handball cannot be even compared with soccer.
Soccer has reached perfection for a game to be played with less efficient organ of our two peripherals. Still, it has a lot of errors and
hence the factor of luck is in the game.
A soccer game is now a game not to be won but not to be lost. Even the famous tiki-taka of Barca was designed to minimize the human error with
short passes and minimizing the team error by keeping the ball in Barca’s possession.
The patron saints of soccer has tried to change the LOTG and rules of competition (three-point
system), neither helped to increase the average goal per game to over three goals per game.
Since there is not much improvement expected in the near future for errors on the human/player
side, the patron saints turned their attention to refereeing errors. First, they tried to increase the number of officials on the field. The Additional Assistant Referees (AAR) are not being utilized
in any major national league any more. Its future with UEFA competitions is highly debatable. In parallel to AAR application the Goal-Line Technology (GLT) was developed. Although the necessity
is very rare -- think of Geoff Hurst
’s goal (or non-goal) in the 1966 WC and Frank Lampard
’s goal against Germany in the 2010 WC, that was not given -- but very critical the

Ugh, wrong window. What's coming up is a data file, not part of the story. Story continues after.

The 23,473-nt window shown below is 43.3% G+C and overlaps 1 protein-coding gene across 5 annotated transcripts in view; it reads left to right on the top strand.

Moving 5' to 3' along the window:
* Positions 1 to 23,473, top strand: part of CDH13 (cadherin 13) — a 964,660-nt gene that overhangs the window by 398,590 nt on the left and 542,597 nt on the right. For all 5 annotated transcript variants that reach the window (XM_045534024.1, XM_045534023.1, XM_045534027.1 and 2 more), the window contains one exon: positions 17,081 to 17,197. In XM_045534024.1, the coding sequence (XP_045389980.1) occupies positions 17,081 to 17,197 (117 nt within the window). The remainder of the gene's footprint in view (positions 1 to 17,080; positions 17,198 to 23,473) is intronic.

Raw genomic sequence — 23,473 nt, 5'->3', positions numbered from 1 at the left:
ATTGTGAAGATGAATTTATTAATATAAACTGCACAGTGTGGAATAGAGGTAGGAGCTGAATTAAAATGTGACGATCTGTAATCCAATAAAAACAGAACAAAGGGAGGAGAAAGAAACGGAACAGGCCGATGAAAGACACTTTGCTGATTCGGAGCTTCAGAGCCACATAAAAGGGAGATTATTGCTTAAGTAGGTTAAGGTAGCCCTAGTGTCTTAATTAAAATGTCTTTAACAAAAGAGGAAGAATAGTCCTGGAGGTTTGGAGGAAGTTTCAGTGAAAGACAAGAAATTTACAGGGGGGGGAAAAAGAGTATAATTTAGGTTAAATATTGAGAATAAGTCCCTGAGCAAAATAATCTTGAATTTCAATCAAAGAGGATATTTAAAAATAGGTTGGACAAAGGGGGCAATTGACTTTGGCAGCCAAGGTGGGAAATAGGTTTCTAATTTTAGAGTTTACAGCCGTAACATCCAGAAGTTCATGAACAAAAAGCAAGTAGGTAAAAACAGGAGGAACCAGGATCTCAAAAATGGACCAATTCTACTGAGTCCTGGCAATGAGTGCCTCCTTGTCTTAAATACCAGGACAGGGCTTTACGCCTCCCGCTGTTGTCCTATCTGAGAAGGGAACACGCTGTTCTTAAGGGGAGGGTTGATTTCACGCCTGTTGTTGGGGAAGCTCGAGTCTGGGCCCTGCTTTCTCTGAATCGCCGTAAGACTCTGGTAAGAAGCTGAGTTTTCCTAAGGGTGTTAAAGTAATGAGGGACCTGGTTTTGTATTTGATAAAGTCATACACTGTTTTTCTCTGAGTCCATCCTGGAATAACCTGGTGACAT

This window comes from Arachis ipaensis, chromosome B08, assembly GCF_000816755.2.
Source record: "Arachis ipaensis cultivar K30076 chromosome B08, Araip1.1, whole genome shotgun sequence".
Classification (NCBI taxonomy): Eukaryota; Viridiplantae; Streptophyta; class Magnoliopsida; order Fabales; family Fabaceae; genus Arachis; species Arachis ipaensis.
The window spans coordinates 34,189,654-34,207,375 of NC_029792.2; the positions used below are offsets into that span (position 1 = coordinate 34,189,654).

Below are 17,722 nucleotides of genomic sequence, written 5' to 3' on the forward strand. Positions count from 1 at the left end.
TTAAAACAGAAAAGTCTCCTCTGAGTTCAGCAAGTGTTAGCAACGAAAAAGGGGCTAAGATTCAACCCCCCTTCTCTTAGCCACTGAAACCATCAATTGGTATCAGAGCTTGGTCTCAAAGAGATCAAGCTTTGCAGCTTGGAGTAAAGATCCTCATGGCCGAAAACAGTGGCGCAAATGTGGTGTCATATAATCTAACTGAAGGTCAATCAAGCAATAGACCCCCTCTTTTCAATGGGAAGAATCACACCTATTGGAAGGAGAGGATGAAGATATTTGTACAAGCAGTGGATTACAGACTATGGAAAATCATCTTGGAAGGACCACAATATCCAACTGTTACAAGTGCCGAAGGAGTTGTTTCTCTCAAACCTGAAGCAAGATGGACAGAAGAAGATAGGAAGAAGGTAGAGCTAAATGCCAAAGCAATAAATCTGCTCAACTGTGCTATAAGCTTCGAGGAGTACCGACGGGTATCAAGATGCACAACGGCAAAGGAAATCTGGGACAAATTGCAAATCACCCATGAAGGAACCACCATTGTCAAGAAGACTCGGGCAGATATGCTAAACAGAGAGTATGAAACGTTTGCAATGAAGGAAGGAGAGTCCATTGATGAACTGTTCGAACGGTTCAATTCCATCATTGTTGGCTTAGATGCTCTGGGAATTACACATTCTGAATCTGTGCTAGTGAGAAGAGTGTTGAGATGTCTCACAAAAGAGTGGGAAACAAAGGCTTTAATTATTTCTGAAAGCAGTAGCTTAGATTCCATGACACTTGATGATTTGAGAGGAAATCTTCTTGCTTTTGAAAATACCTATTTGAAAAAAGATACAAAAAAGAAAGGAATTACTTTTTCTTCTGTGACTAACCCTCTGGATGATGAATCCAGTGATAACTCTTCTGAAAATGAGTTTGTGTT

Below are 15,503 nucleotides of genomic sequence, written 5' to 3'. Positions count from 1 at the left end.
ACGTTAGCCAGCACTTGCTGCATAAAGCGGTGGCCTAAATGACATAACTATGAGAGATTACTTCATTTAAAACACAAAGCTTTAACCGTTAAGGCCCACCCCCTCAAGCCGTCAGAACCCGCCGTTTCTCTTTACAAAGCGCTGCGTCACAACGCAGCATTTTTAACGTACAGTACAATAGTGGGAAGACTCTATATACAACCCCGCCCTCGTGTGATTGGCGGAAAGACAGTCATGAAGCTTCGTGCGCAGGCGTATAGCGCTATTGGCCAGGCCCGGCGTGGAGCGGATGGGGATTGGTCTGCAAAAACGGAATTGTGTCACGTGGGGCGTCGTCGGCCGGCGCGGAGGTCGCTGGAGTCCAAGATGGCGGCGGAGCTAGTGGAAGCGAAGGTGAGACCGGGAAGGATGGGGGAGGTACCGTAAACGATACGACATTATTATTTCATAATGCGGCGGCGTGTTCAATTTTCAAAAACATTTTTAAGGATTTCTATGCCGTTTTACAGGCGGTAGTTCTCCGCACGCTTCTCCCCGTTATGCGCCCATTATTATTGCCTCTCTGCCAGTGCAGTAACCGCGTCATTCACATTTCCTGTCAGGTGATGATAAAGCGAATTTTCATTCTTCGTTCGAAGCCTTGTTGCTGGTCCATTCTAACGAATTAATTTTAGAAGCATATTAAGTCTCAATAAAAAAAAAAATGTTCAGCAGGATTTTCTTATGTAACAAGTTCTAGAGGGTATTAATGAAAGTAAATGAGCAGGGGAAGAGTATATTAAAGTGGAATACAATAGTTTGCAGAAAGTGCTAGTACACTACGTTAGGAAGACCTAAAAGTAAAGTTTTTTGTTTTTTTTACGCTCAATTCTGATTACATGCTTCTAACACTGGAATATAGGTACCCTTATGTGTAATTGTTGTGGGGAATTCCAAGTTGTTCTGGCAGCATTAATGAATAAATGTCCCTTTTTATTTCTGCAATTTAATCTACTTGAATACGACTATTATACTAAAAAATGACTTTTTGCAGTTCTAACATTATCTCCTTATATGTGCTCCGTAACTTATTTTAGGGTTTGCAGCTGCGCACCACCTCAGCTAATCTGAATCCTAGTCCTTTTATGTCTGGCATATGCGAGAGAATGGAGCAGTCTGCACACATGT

use of GLT has been highly successful. Since GLT is very expensive, its cost/benefit is being scrutinized.
|VAR in 2017 |
|English Premier League |
|Yes ||No |
|German Bundesliga |
|Yes ||Starts Aug.
|Spanish La Liga |
|No ||No |
|Italian Serie A |
|Yes ||Starts Aug. 19 |
|French Ligue 1 |
|Major League Soccer |
|No ||Started Aug. 5 |
|No ||Started April 7 |
The next step was the Video Assistant Referee (VAR). FIFA used the
system in various FIFA competitions and is planning to use it for the 2018 WC in Russia. MLS decided not to use GLT but opted to use the VAR system. Although the A-League in Australia has started
the VAR system in April 2017, MLS will be the first major
league to implement it. I congratulate MLS/PRO for taking this risky but very courageous decision. History will remember successful pioneers and not the pioneers who tried and failed. Amundsen is
remembered by history as the first human who reached the South Pole, the others who tried and failed are long forgotten.
One should not forget that the VAR system is experimental. IFAB is
experimenting it with various leagues and competitions. MLS volunteered for this experimentation along with other leagues. It is probable that IFAB especially after the 2018 WC might decide to change
the current protocol
or postpone the application of VAR for a while or completely abolish it.
I read both of
my colleagues Paul Gardner
’s and Paul Kennedy
’s comments about Howard Webb
’s and Jeff Agoos
explanation of the VAR implementation. Webb’s articulated the subject material extremely well for the spectators and lovers of the game in
. I read my colleagues’ articles with great interest although I have some questions about some of their conclusions.
One thing is for certain, the “defensive
nature” of VAR technology and implementation has got nothing to do with Howard Webb’s or PRO’s approach to the game. Unless IFAB changes the LOTG radically to fit the VAR